I studied Environmental Planning and have completed a Permaculture Design Certificate. Whilst I have not yet worked in my field, I am very interested in applying permaculture principles in city planning.
My particular interest in the principle of zero waste and initiatives that create cyclical resource use, such as the cradle to cradle prospect.
I believe for true change we must empower the community to create its own initiatives, or to become very involved in Council initiatives. Social/environmental change is more effective from the grassroots.

I'd love to hear what you get up to, and your progress in this area.
 
Shaz Jameson
pollinator
Posts: 146
Location: Hilversum, Netherlands, urban, zone 7
15
purity urban books food preservation bike bee
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Hi Macaila, that's exactly the kind of thing I was thinking. I'm very interested in this field, and I think there is TREMENDOUS scope to incorporate permaculture principles into urban planning.

There's a growing trend about following urban metabolisms and creating 'circular economies', which is heading in the right direction, though here in the Netherlands it's seems that its fashionable and seen mostly as a business opportunity for startupts, but hasn't caught on too much yet as a potential coming from within the city council's planning strategy.

Let's keep each other informed about our work/soon-to-be-work!

If you're ready to read a bit of a story, here is my most recent practical example - the composting situation in my town. It is institutionalised, the company who collects garbage also collects compostable biomass and gives it to an external company on the other side of the (albeitedly small) country, who turns it into compost and (presumably) sells it to farmers. This is a great system for reusing materials on an urban scale!

But there are 2 issues,

1 - we don't have access to the compost that is made. I asked. We effectively give them free organic matter that they process and sell, for the convenience of picking it up. We even pay taxes for them to pick up the garbage. I can only imagine the profit. So I'm working on community level compost so we can actually keep the materials on site and use them in gardens.

2 - this urban scale composting only works for people who have a house. For people who live in a storied-house or live in an appartment complex, ie. most of the population, there are next to no collective containers for compost where you would presumably bring your compost in the same way that you bring your garbage bags to the container.

There is a pretty extensive recycling program, but for these homes that are not standalone houses, the rules are unclear. When we lived in an appartment it happened repeatedly that I put out my plastic recycling on the day it was said they'd come round, and they never picked it up. You're meant to bring it to a central recycling centre. As for the compostables, you're meant to bring it to the main recycling plant. Completely unrealistic.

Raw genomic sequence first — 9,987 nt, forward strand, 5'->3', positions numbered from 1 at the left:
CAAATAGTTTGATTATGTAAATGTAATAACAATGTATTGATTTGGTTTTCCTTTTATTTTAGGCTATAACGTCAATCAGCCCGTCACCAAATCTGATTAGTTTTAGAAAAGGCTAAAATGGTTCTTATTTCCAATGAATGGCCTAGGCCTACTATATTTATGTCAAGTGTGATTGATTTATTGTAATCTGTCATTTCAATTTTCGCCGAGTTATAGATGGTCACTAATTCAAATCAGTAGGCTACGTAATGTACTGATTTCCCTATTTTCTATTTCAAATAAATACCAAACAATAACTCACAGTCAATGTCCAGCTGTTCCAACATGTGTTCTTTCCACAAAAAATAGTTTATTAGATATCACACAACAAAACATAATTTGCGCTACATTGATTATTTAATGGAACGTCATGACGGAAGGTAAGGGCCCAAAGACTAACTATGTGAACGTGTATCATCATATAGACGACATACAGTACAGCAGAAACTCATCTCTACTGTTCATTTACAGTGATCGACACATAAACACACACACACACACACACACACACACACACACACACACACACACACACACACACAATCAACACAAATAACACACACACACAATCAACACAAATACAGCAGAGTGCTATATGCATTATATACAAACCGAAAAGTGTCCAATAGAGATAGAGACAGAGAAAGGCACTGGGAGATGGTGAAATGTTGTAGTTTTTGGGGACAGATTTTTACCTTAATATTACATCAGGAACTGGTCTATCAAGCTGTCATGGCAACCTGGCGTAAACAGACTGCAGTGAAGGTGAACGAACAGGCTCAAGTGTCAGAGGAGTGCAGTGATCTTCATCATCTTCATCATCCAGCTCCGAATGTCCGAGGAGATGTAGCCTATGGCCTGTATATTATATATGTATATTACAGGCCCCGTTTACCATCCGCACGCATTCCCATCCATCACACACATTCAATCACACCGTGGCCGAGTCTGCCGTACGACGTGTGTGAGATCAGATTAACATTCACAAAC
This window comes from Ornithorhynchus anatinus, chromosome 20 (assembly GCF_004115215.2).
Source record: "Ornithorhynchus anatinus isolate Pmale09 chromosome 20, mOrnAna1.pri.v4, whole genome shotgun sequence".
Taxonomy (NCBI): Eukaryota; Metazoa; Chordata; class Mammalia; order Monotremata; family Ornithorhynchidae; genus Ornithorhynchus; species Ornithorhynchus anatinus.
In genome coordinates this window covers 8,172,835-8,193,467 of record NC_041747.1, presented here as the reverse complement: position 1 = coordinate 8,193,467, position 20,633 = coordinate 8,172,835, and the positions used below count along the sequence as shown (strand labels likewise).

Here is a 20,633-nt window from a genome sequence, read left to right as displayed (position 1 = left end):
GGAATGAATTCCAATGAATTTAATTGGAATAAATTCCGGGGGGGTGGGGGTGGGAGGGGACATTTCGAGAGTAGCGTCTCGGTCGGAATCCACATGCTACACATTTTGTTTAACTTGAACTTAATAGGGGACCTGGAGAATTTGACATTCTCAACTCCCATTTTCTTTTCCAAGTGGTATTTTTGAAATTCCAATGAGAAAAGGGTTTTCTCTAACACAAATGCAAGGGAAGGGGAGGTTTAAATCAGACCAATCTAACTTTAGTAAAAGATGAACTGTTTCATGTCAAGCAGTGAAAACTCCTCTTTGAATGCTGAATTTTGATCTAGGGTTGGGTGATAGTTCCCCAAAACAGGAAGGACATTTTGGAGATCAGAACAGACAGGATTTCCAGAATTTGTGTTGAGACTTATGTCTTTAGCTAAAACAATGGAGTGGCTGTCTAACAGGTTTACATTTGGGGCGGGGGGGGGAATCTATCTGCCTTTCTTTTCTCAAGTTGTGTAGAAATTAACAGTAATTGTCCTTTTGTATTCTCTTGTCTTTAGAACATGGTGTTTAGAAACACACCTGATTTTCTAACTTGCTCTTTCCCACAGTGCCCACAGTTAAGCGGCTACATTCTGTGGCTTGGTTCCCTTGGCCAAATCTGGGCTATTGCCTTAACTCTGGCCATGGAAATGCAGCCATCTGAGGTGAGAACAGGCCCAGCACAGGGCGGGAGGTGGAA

I contacted the company asking why there were no collective containers. They said that 'in areas where they were, the green bins were malused and so were removed in order to remove costs'. I asked whether it was possibile to ask for a green bin if, say, the people living in the area had changed and they would really like to recycle their compost. They said no, not possible to request. So they'd rather that all appartment dwellers throw their compost into the bin.


Now, this may perhaps sound like a petty complaint, howevever I see it as an exercise in how to get sustainable practices actually applied across the city level. It's about changing practices in a strategic way.

How can we make composting
1 institutionalised at the urban level so it is accessible to all, and not just those who afford to live in a house?
2) profitable enough for the company doing the garbage collecting that they'll actually want to follow through?

I'm just sharing my thoughts of the moment with ya here, any feedback welcome.





 
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Location: Seattle, WA
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I would highly suggest looking into what William McDonough and Michael Braungart are doing and their book "Cradle to Cradle" that includes entire, self-sustaining, waste-free city design.  I am in Seattle and would definitely like to get involved in this movement in this city.  Any connections are welcome!  I'm curious about starting at the city college level (currently going to South Seattle College) and how that can develop permaculture both physically and socially.